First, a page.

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Walker v. Beaumont Independent School District

United States District Court, E.D. Texas

March 28, 2017




         Pending before the court is Magistrate Judge Keith Giblin's Report and Recommendation (#296) on Defendants Bob Rawls (“Rawls”), Deanna Stevens (“Stevens”), and Timothy Brewer's (“Brewer”) (collectively, the “Federal Defendants”) Motion to Dismiss for Lack of Subject Matter Jurisdiction, for Failure to State a Claim, and for Insufficient Service of Process (#211). The court referred this matter to United States Magistrate Judge Keith F. Giblin for consideration and recommended disposition of case-dispositive pretrial motions (#55). On March 3, 2017, Judge Giblin issued the instant report and recommendation, in which he recommended that the court grant the Federal Defendants' motion. Plaintiffs timely filed objections (#298) to the magistrate judge's report and recommendation. The court has reviewed those objections and concluded that they are without merit.

         I. Discussion

         A party who files timely, written objections to a magistrate judge's report and recommendation is entitled to a de novo determination of those findings or recommendations to which the party specifically objects. 28 U.S.C. § 636(b)(1)(c); Fed.R.Civ.P. 72(b)(2)-(3). “Parties filing objections must specifically identify those findings [to which they object]. Frivolous, conclusive or general objections need not be considered by the district court.” Nettles v. Wainwright, 677 F.2d 404, 410 n.8 (5th Cir. 1982) (en banc), overruled on other grounds by Douglass v. United Servs. Auto. Ass'n, 79 F.3d 1415 (5th Cir. 1996) (en banc); accord Bank of America, N.A. v. Ingram, No. 1:12-cv-55, 2012 WL 2524274, at *1 (E.D. Tex. June 29, 2012); Flynn v. State Farm Fire & Cas. Ins. Co. (Tex.), 605 F.Supp.2d 811, 813 (W.D. Tex. 2009); Savage v. Barnhart, 372 F.Supp.2d 922, 924 n.1 (S.D. Tex. 2005). Here, the court has undertaken a de novo review of the report and recommendation and concludes that the objections must be overruled.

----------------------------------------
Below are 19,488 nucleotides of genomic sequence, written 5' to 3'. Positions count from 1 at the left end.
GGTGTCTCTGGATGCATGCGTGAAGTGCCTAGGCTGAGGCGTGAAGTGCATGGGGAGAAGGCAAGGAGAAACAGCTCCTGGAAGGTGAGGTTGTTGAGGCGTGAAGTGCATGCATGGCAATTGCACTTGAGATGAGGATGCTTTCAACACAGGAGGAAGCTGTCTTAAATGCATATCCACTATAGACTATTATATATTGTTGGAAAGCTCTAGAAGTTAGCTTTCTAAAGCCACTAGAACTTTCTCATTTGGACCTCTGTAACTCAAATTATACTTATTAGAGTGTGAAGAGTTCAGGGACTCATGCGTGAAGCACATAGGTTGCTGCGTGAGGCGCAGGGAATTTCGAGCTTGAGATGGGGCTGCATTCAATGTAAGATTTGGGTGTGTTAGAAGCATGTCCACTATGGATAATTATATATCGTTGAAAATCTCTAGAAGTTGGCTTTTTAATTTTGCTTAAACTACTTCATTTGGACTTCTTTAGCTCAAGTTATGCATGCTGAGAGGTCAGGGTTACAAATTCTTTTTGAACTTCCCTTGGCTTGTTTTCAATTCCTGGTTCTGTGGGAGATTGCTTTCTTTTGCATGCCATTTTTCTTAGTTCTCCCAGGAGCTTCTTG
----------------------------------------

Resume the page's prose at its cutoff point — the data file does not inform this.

First, as noted by the magistrate judge, Plaintiff Jessie Haynes (“Haynes”) voluntarily dismissed all claims against the Federal Defendants (#265). Accordingly, the report and recommendation pertained only to the claims of Plaintiffs Calvin Gary Walker (“Walker”) and his two companies, Walker's Electric and Walkers Electric (collectively, the “Walker Plaintiffs”).

         Regarding the objections themselves, the Walker Plaintiffs first oppose the dismissal of any official-capacity claims against Rawls, asserting that, under Texas law, official-capacity claims are not treated as a suit against the government when an employee is sued for an ultra vires act. The magistrate judge found that the Walker Plaintiffs' claims against Rawls in his official capacity as a federal prosecutor must be dismissed because such claims must be treated as claims against the United States, and the Walker Plaintiffs had identified no waiver of sovereign immunity. See Todd v. Hank, 263 F.3d 162, 162 (5th Cir. 2001) (citing Kentucky v. Graham, 473 U.S. 159, 165-67 (1985)). The Walker Plaintiffs now maintain that sovereign immunity does not prohibit their claims against Rawls in his official capacity because they have successfully pleaded the ultra vires exception to governmental immunity under Texas law. See Houston Belt & Terminal Ry. Co. v. City of Houston, 487 S.W.3d 154, 161 (Tex. 2016).